Cottage Archaeology

Adventures in rehabbing a 50-something cottage.

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Name: Mike Yuhas
Location: Wisconsin, Land o' Cows, United States

Editor emeritus pro tem

Monday, November 26, 2007

Kitchen progress

A lot's been happening in the kitchen. Most important, Al has redecked the floor, replacing the odd-angled floorboards mentioned in a previous post with OSB; he also put in a window where there was none. Here's the latest:

Compare that with the original, pre-move-in picture:

Whew. We're now ready for sprayed-on insulation under the floor in the crawl space, and cellulose in the walls and ceiling. After that, it'll be time for drywall, then real hardwood floor, kitchen cabinets, and a myriad other things.

Sunday, November 18, 2007

The why-to-for of spongy floor

A few things struck us as "we'll need to fix that eventually" when we first toured the cottage back in May. One item on the list was the sponginess of the kitchen floor. It was so bad that every time someone walked over it, the silverware in the drawer jingled. It wasn't until we pulled up most of the layers of the floor that we realized the cause. It's apparent in this photograph of the subfloor, after all layers of underlayment, linoleum, vinyl, foam, and veneer woodlike flooring had been removed:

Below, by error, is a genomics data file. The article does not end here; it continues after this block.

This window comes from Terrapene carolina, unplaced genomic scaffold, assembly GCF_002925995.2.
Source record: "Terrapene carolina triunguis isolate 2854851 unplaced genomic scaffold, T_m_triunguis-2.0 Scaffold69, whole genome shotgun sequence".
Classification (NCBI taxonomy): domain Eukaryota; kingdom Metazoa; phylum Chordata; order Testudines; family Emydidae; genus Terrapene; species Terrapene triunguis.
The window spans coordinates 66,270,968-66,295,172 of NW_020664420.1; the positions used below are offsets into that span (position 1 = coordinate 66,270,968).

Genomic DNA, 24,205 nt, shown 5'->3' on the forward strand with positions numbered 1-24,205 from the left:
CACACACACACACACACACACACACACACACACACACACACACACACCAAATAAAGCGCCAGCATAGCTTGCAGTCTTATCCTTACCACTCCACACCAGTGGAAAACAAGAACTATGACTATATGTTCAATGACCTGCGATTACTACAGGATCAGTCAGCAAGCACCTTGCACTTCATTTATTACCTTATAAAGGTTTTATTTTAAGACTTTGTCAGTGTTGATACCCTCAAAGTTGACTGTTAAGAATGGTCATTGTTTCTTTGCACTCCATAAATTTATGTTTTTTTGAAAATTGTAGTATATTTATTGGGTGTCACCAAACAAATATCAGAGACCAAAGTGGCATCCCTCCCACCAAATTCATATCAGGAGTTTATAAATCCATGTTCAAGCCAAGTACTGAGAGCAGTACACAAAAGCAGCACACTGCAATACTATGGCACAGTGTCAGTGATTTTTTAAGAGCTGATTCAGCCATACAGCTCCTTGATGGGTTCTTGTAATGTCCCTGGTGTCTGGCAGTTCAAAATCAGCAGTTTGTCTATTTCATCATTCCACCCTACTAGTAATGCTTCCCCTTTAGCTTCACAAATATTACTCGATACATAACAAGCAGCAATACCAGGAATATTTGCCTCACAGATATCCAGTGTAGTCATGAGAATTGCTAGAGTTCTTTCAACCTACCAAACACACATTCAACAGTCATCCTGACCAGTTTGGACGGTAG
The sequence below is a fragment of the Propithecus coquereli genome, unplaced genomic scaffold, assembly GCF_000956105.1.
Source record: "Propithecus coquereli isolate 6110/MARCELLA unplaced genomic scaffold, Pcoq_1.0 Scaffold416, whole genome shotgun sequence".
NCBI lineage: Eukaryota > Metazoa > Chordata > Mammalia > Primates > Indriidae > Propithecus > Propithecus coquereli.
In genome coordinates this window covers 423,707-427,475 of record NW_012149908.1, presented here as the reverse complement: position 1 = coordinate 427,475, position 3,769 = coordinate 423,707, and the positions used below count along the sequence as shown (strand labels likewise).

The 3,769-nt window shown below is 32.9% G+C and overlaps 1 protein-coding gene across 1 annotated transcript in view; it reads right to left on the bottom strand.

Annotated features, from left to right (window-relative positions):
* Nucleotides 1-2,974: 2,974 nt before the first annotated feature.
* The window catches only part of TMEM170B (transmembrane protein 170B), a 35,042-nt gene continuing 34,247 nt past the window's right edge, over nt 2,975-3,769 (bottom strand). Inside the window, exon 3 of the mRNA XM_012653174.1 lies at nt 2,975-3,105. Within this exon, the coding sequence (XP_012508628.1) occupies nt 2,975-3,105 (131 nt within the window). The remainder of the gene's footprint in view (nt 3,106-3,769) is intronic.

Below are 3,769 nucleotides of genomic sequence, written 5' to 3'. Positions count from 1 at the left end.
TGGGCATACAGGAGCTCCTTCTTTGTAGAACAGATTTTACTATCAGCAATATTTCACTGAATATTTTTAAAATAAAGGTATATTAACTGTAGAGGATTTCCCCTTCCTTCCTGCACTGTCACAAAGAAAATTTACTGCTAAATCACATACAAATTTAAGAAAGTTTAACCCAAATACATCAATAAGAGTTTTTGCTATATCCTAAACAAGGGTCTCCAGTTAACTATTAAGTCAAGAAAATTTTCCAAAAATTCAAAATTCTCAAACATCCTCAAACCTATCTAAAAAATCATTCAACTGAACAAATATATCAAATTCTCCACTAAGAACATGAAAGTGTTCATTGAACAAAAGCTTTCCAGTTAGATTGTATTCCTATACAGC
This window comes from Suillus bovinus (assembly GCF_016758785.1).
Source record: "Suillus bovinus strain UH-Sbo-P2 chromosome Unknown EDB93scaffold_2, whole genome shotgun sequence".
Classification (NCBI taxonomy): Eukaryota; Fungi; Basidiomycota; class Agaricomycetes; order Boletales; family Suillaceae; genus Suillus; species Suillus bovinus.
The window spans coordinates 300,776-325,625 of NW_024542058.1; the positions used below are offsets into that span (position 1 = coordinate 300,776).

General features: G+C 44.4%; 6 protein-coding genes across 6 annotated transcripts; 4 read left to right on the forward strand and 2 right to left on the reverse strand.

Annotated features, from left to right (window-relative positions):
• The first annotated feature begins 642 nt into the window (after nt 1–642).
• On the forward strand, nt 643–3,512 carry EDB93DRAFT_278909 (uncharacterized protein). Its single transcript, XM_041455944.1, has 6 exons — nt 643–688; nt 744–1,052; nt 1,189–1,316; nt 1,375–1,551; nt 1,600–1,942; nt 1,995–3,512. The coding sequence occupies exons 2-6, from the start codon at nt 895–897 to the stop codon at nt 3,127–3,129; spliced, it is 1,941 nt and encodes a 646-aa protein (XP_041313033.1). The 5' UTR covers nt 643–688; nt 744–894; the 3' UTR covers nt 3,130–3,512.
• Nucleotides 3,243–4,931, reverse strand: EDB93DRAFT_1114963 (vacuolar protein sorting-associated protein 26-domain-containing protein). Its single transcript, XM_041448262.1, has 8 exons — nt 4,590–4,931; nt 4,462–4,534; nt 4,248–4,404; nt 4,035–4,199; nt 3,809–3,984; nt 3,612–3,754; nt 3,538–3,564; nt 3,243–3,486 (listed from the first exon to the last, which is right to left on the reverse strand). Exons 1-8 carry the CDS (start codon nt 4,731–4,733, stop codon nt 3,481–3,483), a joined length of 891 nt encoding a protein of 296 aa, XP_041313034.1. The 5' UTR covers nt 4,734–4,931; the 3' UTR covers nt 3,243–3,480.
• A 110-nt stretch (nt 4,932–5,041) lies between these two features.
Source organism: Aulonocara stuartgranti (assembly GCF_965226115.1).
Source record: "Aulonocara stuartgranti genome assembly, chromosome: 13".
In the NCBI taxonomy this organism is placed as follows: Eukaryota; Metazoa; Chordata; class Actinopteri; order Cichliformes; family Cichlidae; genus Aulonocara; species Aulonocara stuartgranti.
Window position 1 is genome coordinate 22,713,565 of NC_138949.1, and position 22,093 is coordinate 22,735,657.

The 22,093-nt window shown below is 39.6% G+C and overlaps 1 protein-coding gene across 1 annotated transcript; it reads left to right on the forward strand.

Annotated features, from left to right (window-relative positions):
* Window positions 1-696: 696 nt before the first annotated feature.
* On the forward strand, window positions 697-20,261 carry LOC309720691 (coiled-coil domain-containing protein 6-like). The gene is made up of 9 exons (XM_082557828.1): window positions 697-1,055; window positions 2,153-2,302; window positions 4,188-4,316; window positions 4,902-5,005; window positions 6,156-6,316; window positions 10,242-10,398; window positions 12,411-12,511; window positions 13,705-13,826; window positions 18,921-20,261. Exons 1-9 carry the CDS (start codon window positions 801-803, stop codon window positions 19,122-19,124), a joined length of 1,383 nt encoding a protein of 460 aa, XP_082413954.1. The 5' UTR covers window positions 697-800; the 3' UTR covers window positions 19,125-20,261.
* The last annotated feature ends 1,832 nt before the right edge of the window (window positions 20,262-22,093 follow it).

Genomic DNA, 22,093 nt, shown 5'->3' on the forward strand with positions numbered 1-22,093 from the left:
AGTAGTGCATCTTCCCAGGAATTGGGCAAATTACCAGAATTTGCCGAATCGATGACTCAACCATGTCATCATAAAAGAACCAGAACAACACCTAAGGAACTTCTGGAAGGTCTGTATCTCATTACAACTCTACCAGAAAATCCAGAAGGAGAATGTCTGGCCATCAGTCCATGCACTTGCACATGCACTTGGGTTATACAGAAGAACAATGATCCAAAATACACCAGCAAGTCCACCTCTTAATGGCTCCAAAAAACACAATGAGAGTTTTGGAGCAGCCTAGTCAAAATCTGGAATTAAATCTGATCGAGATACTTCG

The section on the left was original construction, the right side was an addition. It's easy to spot the demarcation point. In fact, it's easy to see where the original wall plate had been fastened to the subfloor deck. The original planking on the left had been laid properly, at about a 30 degree angle. I don't have a protractor handy, but I'd estimate the addition's planking was laid at about a 60 degree angle, which caused long runs across the floor joists. The planks visibly deflect when walked on; the situation wasn't much better when all the layers on top were present.

Al's ripping up the remaining odd-angle planking. It will be replaced with an engineered oriented strandboard.

Tuesday, November 6, 2007

More artifacts

Hello again. The last couple weeks have found us busy with plenty of interior work, which I'll share with you in good time. For now, this post is filled with more artifacts -- from the ceiling and crawl space.

Our carpenter Al has really gotten into this archaeological stuff. He's read some of our earlier posts about the nifty period items we've found, and has truly gotten into the spirit of discovery. In fact, all of the items shown in this post were collected by Al.

The first few items were found in the attic. This chair, for example:

We'd take it down to the lake and have a little picnic, if we thought it could support the weight of one of us. Or even our cat.

The matching chaise doesn't look like it could bear much weight, either:

Somewhere under the dust and grime are some vivid colors, I'm almost certain.

Say, while we're in a picnic mood, let's not forget the cook stove, also from the attic:

Flatware is a necessity, too. This fork was retrieved from the crawl space:

Also in under the cottage were a few tools of various utility. This saw may have come in handy at some point in the distant past:

Pliers are important for most any job -- except when they've been rusted shut and are growing barnacles:

And finally, perhaps the most intriguing artifact we've seen:

En garde!